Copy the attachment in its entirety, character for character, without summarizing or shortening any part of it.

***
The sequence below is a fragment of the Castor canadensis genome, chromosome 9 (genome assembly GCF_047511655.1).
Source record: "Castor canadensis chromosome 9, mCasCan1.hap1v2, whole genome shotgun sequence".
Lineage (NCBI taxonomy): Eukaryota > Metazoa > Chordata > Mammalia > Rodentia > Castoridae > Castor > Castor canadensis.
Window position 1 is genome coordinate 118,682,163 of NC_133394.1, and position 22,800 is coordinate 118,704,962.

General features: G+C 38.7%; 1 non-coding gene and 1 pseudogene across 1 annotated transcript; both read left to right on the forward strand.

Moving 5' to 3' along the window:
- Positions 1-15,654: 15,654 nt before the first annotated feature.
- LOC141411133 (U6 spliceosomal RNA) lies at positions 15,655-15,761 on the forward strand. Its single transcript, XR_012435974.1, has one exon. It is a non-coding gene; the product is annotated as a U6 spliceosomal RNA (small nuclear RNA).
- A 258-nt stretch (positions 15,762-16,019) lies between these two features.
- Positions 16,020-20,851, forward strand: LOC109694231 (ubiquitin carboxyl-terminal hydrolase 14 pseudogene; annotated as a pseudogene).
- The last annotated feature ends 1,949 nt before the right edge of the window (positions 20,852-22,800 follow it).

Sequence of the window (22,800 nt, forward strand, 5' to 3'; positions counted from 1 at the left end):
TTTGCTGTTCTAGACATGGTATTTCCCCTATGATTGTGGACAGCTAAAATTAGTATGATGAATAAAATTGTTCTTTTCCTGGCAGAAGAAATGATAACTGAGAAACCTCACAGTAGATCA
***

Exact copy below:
The sequence below is a fragment of the Castor canadensis genome, chromosome 9 (genome assembly GCF_047511655.1).
Source record: "Castor canadensis chromosome 9, mCasCan1.hap1v2, whole genome shotgun sequence".
Lineage (NCBI taxonomy): Eukaryota > Metazoa > Chordata > Mammalia > Rodentia > Castoridae > Castor > Castor canadensis.
Window position 1 is genome coordinate 118,682,163 of NC_133394.1, and position 22,800 is coordinate 118,704,962.

General features: G+C 38.7%; 1 non-coding gene and 1 pseudogene across 1 annotated transcript; both read left to right on the forward strand.

Moving 5' to 3' along the window:
- Positions 1-15,654: 15,654 nt before the first annotated feature.
- LOC141411133 (U6 spliceosomal RNA) lies at positions 15,655-15,761 on the forward strand. Its single transcript, XR_012435974.1, has one exon. It is a non-coding gene; the product is annotated as a U6 spliceosomal RNA (small nuclear RNA).
- A 258-nt stretch (positions 15,762-16,019) lies between these two features.
- Positions 16,020-20,851, forward strand: LOC109694231 (ubiquitin carboxyl-terminal hydrolase 14 pseudogene; annotated as a pseudogene).
- The last annotated feature ends 1,949 nt before the right edge of the window (positions 20,852-22,800 follow it).

Sequence of the window (22,800 nt, forward strand, 5' to 3'; positions counted from 1 at the left end):
TTTGCTGTTCTAGACATGGTATTTCCCCTATGATTGTGGACAGCTAAAATTAGTATGATGAATAAAATTGTTCTTTTCCTGGCAGAAGAAATGATAACTGAGAAACCTCACAGTAGATCA